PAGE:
Conflicts & War

Relatives of gang leader ‘Fito’ land in Ecuador after deportation from Argentina

Quito, Jan 19 (EFE).- Relatives of the Ecuadorian gang leader José Adolfo Macías, also known as ‘Fito,’ arrived in Guayaquil, Ecuador, on Friday, after being deported from Argentina.

They arrived on a military plane a few hours after they were arrested in a gated community on the outskirts of Córdoba.

Although neither the identities nor the numbers of those detained have been confirmed by officials, local Argentine media said the detainees include Macías’ wife, Inda Mariela Peñarrieta, and three of their children: Michelle, 21; Ilse María, 12; and Lian Sejam, 4.

Also detained were domestic worker Denny Yadira Laines, Javier Macías (Fito’s nephew), and Ángel Zambrano, a family friend, according to Argentine media.

Macías’ family reportedly moved to Argentina earlier this month, shortly after the leader of the criminal organization Los Choneros escaped from the Litoral prison in Guayaquil, Ecuador’s largest city.

His escape happened just before Ecuadorian authorities were about to transfer him to a maximum security prison. His whereabouts remain unknown.

He was in solitary confinement as part of President Daniel Noboa’s plan to regain control of the country’s prisons from drug gangs.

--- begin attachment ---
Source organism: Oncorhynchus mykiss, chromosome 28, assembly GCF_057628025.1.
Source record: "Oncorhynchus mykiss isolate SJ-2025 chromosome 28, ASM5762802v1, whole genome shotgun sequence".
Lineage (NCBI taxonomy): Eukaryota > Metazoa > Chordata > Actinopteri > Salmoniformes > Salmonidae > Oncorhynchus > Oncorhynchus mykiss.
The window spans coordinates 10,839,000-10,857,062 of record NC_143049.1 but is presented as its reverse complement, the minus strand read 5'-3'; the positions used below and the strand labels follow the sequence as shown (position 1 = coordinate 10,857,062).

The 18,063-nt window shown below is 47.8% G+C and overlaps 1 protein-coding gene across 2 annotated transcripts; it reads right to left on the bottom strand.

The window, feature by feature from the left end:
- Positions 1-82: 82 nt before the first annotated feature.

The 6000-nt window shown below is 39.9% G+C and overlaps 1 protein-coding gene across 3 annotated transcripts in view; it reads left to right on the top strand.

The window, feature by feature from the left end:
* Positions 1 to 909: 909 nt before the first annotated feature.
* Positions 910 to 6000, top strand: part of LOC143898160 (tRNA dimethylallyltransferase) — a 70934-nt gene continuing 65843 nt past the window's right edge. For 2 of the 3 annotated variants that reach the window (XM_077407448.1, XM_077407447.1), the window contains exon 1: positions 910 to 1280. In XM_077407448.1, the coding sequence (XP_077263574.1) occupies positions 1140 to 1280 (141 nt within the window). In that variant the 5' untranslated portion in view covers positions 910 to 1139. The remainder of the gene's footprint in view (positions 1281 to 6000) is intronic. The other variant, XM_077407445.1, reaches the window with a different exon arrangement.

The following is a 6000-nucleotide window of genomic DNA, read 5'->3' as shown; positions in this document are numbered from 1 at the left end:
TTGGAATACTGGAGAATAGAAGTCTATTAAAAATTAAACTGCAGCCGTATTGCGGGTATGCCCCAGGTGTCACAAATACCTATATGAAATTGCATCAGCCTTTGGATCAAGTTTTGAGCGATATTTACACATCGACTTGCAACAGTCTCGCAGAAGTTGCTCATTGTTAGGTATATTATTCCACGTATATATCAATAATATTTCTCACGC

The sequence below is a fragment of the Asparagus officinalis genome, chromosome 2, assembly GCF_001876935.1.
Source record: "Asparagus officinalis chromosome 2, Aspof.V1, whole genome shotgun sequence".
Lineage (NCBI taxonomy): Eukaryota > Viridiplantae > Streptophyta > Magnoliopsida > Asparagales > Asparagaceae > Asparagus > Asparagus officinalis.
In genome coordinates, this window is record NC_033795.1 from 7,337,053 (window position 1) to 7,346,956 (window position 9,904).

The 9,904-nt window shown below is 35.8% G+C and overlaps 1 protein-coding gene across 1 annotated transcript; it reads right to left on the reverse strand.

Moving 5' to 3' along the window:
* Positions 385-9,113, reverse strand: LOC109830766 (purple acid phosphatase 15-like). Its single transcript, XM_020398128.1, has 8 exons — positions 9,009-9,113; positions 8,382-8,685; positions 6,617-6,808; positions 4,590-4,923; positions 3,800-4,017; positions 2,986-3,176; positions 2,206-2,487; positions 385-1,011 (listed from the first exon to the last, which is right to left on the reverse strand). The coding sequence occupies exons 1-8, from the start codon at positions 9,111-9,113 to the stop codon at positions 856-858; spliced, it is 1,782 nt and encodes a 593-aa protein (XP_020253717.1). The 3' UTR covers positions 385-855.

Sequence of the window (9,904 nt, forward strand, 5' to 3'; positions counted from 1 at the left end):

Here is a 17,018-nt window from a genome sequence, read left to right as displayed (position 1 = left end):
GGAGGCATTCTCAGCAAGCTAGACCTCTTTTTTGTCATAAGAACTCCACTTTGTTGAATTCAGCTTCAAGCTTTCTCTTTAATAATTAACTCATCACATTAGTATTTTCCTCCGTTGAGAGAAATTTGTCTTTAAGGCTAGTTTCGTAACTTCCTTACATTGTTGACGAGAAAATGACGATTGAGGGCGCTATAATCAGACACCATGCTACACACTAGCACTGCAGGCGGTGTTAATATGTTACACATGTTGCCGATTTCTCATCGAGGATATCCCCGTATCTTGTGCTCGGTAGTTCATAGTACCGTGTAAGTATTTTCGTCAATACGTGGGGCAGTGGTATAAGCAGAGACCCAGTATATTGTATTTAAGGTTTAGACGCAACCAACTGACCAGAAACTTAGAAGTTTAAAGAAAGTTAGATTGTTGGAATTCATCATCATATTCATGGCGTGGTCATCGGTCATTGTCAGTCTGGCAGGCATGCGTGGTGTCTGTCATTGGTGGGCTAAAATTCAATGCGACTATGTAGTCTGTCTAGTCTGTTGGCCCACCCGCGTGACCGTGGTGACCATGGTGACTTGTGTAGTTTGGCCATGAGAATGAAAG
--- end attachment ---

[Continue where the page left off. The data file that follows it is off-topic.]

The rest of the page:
Macías was sentenced in 2011 to 34 years for drug trafficking, organized crime, and homicide.

His Los Choneros gang is also allegedly linked to Mexicos’ Sinaloa Cartel and has been at the center of several escapes, including the most recent on Jan. 7.

Macías’ escape triggered a wave of violence in Ecuador, with the government declaring an internal conflict against the criminal groups.

Incidents that led to widespread security operations and more than 2,300 arrests included the interruption of a live television broadcast by gunmen, explosions in several cities, and the kidnapping and murder of police officers and prison guards.

Since 2020, more than 450 prisoners have died in a series of prison massacres between rival factions.

The gang wars have also spilled over into the streets, making Ecuador one of the most violent countries in the world in recent years, with about 45 homicides per 100,000 people in 2023, the most in its history. EFE

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